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Ý ý
Y acute

Ý (ý) is a letter of Old Norse, Old Castillian, Old Astur-Leonese, Icelandic and Faroese alphabets, as well as in Turkmen and in romanisations of Russian. In Czech and Slovak languages it represents a long form of the vowel y and cannot occur in initial position. In Vietnamese it is a y with a high rising tonal diacritic. Originally, the letter Ý was formed from the letter Y and an acute accent.

In Icelandic, Ý is the 29th letter of the alphabet, between Y and Þ. It is read as /i/ (short) or /iː/ (long).[1]

In Turkmen, Ý represents the consonant /j/, as opposed to Y, which represents the vowel sound /ɯ/.

In Kazakh, Ý was suggested as a letter for the voiced labio-velar approximant (as well as the diphthongs /ʊw/ and /ʉw/); the corresponding Cyrillic letter is У. The 2021 revision proposed the letter U, with the letter U with a macron (Ū) for the U sound in Kazakh.

In Russian language, Ý is used to romanise Ы́.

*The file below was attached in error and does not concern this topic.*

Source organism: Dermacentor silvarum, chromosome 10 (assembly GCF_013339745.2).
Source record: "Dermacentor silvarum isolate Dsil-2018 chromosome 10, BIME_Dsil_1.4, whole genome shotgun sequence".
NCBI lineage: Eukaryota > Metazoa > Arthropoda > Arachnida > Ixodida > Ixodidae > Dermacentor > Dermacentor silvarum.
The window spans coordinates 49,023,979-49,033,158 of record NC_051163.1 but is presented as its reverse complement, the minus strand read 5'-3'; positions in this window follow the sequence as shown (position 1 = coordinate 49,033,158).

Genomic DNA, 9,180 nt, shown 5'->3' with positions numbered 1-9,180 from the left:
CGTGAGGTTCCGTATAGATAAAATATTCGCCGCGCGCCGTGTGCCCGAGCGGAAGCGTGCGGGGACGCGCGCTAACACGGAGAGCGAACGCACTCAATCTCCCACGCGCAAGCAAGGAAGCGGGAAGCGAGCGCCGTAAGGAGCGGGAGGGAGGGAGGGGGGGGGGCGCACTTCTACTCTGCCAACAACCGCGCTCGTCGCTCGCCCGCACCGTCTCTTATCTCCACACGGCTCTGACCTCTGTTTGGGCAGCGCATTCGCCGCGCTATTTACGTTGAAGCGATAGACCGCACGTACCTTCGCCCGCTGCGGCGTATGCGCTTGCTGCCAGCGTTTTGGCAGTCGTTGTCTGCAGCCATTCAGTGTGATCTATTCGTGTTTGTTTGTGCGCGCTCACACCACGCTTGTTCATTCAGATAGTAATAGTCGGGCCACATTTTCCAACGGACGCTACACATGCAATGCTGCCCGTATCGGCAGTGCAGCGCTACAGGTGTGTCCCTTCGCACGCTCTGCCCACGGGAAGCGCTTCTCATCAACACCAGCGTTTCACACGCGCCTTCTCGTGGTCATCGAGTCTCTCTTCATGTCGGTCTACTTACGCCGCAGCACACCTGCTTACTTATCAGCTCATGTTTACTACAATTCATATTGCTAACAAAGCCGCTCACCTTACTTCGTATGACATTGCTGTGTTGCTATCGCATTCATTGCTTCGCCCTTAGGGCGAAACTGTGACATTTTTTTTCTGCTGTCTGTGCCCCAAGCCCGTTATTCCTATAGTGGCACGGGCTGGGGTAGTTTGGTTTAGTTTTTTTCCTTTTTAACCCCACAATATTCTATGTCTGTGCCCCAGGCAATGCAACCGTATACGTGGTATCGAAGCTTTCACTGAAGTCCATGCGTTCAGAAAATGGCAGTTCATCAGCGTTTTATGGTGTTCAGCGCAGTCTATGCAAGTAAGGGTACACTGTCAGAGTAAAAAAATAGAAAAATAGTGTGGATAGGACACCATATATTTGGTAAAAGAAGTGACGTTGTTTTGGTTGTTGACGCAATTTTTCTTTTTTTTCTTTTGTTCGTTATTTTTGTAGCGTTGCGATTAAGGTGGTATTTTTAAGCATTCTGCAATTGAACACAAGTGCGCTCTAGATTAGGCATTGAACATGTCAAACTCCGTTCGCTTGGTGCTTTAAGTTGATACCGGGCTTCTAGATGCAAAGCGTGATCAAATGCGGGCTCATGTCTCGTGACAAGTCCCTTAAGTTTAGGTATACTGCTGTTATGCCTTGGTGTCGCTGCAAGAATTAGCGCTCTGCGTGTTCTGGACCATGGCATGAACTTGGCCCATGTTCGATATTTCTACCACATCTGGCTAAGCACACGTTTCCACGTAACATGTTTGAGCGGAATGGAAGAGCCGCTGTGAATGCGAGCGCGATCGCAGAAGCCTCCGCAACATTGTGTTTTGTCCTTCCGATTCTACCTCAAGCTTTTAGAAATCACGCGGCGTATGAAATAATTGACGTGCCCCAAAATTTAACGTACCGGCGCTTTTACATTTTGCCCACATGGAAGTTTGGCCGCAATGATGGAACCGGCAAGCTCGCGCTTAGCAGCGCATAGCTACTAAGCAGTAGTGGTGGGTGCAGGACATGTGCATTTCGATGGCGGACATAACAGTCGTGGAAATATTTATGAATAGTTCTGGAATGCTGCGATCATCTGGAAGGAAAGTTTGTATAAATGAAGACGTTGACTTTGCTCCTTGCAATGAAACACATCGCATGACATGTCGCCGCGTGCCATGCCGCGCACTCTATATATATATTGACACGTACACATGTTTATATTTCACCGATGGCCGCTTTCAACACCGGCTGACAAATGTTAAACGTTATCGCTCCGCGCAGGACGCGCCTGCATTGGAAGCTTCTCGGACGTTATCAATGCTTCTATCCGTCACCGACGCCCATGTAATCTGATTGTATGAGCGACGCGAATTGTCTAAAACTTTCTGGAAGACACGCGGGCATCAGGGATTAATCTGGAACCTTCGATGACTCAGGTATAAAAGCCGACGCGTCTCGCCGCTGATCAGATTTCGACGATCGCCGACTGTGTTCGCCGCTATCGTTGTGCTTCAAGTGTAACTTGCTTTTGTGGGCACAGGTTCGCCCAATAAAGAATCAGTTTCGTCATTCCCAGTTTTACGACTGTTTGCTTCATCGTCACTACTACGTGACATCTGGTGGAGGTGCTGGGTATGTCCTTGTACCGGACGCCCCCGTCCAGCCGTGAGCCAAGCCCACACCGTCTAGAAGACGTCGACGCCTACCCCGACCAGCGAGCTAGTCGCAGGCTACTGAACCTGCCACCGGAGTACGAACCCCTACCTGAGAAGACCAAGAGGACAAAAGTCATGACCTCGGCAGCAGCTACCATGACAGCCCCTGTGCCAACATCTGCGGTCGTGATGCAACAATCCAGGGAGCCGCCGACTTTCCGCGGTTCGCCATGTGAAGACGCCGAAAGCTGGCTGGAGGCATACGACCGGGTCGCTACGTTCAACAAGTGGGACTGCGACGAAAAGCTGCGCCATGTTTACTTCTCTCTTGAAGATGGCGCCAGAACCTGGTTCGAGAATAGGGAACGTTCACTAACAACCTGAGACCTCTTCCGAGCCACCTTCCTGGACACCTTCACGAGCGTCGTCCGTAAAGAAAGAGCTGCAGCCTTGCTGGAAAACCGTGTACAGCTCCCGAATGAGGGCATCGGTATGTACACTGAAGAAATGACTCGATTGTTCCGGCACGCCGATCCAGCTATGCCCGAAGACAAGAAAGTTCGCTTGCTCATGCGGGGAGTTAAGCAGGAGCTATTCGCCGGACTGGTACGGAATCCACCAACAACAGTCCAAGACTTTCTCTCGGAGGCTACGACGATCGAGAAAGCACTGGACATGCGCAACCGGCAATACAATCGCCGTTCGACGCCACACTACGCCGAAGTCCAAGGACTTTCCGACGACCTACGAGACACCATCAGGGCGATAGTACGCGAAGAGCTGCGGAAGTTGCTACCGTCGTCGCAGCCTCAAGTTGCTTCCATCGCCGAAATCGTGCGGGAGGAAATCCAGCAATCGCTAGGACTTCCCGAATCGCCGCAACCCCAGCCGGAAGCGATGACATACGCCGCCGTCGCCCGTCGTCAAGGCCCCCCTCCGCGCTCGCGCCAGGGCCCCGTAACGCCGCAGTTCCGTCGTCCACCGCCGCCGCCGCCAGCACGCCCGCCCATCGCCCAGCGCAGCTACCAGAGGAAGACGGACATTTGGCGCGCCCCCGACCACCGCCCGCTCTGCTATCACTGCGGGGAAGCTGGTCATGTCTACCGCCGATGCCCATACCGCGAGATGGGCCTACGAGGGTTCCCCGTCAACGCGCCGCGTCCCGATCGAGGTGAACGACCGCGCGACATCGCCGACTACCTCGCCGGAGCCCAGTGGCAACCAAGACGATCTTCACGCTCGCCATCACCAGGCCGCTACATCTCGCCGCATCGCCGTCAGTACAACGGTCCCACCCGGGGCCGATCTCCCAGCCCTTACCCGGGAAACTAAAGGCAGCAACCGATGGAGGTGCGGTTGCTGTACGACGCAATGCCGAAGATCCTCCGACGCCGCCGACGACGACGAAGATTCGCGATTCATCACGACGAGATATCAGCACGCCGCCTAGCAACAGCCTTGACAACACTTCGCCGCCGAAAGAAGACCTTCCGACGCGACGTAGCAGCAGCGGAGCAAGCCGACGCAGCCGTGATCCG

Other uses[edit]

In Vietnamese, Ý means "Italy". The word is a shortened form of Ý Đại Lợi, which comes from Chinese 意大利 (Yìdàlì in Mandarin, a phonetic rendering of the country's name).

Ý does not exist in Modern Spanish, but the accented letter ý can be found in the proper name Aýna, a village in Spain. Nevertheless, it was used in Early Modern Spanish, and it can be observed by some archaic spellings such as the name Ýñigo for Inigo or by the former spelling ýbamos for "íbamos" in older 16th-18th century Spanish writings.

Character mappings[edit]

Character information
Preview Ý ý
Encodings decimal hex dec hex
Unicode 221 U+00DD 253 U+00FD
UTF-8 195 157 C3 9D 195 189 C3 BD
Numeric character reference Ý Ý ý ý
Named character reference Ý ý


  1. ^ "Icelandic alphabet: The Unique Icelandic Letters". Iceland Complete. Retrieved 17 October 2016.